The History of Comics and Cartoons in Singapore and Malaysia Part 4

Singapore (1965 – 2014)

Similar to the state of cartooning in Malaysia after independence, the early years of Singapore nationhood was one of social consensus building. Cartoons in newspapers were expected to play the role of supporting government policies and campaigns. For example, this cartoon by See Cheen Tee in Nanyang Siang Pau promoted the Keep Singapore Clean campaign of the late 1960s. When newspapers and their cartoons tried to take on the government like The Singapore Herald (front page cartoons by Morgan Chua) in the early 1970s, they were shut down. If the editorial cartoons were to be critical, it was only when dealing with international politics and foreign affairs. Till today, most editorial cartoonists in Singapore newspapers caricatured foreign leaders and not local politicians. It is ironic that Singapore cartoonists have won international awards for making fun of world leaders but could not draw cartoons critical about local parliamentarians.

Criticality of social norms would be left to the comic books. While Malay comic books and magazines have been in existent in Singapore and Malaysia since the 1950s, the comic book industry only picked up in the 1980s in Singapore with the bludgeoning economy and a growing middle class. Two books came out in the late 1980s went against the grain of a state-sponsored media that mostly showed the happy side of Singapore life – Unfortunate Lives by Eric Khoo and Mr Kiasu by Johnny Lau, James Suresh and Lim Yu Cheng. Unfortunate Lives depicted the low life, the criminals, the prostitutes and the losers and rejects in society. Khoo drew his stories from the headlines of the day but they were heavily influenced by American underground comix like RAW, which meant Khoo is very much a product of the Singapore’s success story. It was only in the 1980s that comic shops sprung up in Singapore, which brought in independent comics other than those published by DC and Marvel. The creators of Mr Kiasu, a satirical series that made fun of Singaporeans’ bad social behavior, also benefited from being well travelled overseas and to be exposed to artists like Matt Groening, which shaped their artistic and business sensibilities. Mr Kiasu went on to become a very successful comic series with its own line of merchandising while Khoo became an international award winning film director.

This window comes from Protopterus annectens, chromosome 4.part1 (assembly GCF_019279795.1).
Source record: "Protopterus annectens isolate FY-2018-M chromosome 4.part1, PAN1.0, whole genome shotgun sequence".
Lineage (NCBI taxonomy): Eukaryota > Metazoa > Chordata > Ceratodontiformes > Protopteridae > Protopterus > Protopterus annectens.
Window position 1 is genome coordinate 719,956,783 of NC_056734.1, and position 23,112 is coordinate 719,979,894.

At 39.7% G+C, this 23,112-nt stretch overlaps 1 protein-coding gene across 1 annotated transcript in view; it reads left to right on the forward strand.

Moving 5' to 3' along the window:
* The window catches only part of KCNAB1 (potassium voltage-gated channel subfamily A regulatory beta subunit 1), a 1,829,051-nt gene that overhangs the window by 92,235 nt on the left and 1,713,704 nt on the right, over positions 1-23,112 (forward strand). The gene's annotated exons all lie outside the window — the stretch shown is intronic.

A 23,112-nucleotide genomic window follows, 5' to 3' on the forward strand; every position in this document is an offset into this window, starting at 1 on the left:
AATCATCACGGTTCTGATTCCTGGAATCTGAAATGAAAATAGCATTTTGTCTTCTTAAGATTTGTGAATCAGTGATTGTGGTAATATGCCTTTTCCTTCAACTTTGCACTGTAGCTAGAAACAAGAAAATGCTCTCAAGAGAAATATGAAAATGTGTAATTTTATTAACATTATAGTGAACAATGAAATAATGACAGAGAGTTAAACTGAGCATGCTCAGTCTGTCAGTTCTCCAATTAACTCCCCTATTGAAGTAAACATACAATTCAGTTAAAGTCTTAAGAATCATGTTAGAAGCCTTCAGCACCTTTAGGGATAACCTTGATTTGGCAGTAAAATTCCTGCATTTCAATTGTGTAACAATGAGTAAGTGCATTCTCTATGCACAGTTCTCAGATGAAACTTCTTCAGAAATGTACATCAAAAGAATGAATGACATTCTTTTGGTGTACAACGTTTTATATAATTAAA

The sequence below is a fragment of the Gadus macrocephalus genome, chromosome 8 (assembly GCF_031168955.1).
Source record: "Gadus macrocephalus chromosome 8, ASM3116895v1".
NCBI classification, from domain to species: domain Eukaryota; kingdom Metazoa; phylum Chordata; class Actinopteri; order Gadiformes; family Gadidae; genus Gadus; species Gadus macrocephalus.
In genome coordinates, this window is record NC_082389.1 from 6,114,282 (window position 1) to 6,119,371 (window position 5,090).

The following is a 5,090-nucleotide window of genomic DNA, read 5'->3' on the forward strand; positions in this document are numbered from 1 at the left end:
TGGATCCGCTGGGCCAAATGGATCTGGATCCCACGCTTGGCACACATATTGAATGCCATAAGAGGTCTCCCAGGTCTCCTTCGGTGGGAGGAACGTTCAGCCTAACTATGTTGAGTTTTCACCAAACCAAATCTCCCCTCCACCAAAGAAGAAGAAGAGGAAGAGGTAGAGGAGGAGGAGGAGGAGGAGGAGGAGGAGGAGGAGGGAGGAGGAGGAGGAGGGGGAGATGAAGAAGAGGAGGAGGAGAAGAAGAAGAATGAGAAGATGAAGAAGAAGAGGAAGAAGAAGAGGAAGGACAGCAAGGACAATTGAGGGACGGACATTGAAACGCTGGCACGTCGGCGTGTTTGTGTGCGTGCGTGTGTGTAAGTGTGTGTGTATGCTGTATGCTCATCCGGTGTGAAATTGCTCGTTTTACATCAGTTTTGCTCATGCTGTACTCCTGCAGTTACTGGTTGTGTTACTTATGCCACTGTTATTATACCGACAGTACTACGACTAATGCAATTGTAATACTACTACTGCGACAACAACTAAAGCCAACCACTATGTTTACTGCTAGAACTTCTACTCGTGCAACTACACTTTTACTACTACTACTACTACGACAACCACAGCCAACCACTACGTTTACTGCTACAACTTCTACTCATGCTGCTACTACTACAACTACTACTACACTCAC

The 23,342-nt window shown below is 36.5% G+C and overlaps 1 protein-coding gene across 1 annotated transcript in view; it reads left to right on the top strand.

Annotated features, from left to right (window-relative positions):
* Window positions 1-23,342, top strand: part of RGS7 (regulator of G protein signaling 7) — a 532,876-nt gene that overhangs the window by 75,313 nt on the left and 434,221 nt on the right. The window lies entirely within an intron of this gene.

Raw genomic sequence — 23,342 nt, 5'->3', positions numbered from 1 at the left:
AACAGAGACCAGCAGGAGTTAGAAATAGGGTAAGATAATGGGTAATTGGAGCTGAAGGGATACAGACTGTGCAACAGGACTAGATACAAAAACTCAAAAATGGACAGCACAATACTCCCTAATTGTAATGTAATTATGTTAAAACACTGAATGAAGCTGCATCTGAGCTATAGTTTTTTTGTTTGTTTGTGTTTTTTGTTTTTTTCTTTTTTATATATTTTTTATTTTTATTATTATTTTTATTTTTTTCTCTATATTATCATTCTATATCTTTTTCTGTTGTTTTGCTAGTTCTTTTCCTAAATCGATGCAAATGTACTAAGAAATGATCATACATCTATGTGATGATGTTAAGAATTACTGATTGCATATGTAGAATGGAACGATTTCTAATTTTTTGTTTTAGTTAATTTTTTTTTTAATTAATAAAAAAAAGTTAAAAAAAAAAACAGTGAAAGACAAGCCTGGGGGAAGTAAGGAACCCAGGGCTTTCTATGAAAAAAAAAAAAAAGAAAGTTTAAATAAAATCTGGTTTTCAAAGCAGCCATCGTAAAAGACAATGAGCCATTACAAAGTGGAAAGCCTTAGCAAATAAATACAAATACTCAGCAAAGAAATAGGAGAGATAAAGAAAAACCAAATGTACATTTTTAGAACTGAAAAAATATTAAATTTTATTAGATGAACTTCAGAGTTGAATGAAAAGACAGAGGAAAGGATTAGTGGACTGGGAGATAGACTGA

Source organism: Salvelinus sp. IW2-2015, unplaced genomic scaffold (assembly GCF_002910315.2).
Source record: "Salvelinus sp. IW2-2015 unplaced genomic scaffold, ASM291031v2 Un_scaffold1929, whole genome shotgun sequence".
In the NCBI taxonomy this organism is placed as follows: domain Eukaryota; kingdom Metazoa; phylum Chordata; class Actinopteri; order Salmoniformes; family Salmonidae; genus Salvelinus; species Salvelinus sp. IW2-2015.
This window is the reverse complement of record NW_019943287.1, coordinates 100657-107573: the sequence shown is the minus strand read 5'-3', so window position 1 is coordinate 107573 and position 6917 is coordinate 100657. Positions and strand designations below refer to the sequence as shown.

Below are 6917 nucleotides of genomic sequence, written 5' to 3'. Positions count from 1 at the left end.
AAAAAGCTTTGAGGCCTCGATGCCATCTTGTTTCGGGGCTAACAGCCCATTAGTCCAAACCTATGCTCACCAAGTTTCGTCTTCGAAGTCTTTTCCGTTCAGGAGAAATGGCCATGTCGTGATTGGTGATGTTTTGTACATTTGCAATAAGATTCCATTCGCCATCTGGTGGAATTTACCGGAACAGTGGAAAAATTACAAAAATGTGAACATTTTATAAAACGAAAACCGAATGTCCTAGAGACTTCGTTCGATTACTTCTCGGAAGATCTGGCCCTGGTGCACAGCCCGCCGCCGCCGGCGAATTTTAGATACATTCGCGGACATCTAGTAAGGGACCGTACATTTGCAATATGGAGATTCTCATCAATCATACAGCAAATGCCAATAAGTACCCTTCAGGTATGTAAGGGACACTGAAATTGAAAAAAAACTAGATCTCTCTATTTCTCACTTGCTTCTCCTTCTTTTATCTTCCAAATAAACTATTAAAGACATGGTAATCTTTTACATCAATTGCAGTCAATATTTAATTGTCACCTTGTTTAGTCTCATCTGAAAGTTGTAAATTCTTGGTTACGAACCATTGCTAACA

Mr Kiasu - Singapore Comics
Mr. Kiasu (Image source: goodreads)
Mr Kiasu - Singapore Comics
Mr. Kiasu (Image source: goodreads)
Mr Kiasu - Singapore Comics
Mr. Kiasu (Image source: goodreads)

Technological advancements have allowed the easier transference and movement of people, ideas and style. One of Singapore’s most successful comic artists today, Malaysian-born Sonny Liew is able to work for American comic book companies without having to leave the country. External influences have also filtered in like the popular manga style, which influenced the younger generation like Foo Swee Chin and Hu Jingxuan. Technology has also given more (cyber) space for cartoonists to lampoon local politics, but an artist was charged recently for contempt of the court for his cartoons. His charge was only dropped after he apologized to the court.

Like Malaysia, Singapore has also seen the potential of the comic medium as cultural capital. The National Arts Council and Media Authority of Singapore have funded comic projects and the Singapore Tourism Board has supported the Singapore Toy Game and Comic Convention. Comic artists have received Young Artists of the Year awards and the government has sponsored artist trips to the San Diego Comic Convention and the Angouleme Comic Festival.

An Open Conclusion

To know about the history of a medium is to learn of what was possible in the past, and to learn what was lost in the process. By documenting such a history, it is done with a hope that what was possible could happen again. The potential for change is always there.

The history of cartooning and comics in Malaysia and Singapore shared many similarities, given their common origins. Both comic scenes are still very much dictated by the social and political situations.

NB: This article was written in 2014.

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